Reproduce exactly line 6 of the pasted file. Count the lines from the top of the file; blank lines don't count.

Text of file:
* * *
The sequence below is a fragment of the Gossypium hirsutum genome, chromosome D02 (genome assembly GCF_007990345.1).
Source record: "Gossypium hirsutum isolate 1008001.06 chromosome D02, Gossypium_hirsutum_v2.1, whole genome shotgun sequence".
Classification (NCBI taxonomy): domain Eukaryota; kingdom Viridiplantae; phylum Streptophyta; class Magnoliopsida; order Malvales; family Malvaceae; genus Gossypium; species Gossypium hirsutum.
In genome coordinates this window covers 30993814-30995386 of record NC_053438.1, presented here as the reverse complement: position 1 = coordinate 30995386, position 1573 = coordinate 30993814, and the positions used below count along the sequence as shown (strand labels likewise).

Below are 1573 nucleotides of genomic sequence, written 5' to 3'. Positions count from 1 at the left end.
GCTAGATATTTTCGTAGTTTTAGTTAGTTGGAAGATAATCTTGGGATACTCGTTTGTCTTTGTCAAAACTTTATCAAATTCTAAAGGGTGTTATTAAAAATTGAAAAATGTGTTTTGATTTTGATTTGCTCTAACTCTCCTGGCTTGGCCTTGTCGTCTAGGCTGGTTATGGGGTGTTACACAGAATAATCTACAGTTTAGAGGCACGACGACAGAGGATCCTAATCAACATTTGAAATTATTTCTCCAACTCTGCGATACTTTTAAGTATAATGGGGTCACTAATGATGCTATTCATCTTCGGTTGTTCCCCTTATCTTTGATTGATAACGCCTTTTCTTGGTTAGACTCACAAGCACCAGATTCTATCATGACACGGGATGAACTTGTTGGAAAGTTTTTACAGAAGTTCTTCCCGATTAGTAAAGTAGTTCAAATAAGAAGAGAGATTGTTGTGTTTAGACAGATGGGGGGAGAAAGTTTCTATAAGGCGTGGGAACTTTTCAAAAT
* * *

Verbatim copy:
GCTAGATATTTTCGTAGTTTTAGTTAGTTGGAAGATAATCTTGGGATACTCGTTTGTCTTTGTCAAAACTTTATCAAATTCTAAAGGGTGTTATTAAAAATTGAAAAATGTGTTTTGATTTTGATTTGCTCTAACTCTCCTGGCTTGGCCTTGTCGTCTAGGCTGGTTATGGGGTGTTACACAGAATAATCTACAGTTTAGAGGCACGACGACAGAGGATCCTAATCAACATTTGAAATTATTTCTCCAACTCTGCGATACTTTTAAGTATAATGGGGTCACTAATGATGCTATTCATCTTCGGTTGTTCCCCTTATCTTTGATTGATAACGCCTTTTCTTGGTTAGACTCACAAGCACCAGATTCTATCATGACACGGGATGAACTTGTTGGAAAGTTTTTACAGAAGTTCTTCCCGATTAGTAAAGTAGTTCAAATAAGAAGAGAGATTGTTGTGTTTAGACAGATGGGGGGAGAAAGTTTCTATAAGGCGTGGGAACTTTTCAAAAT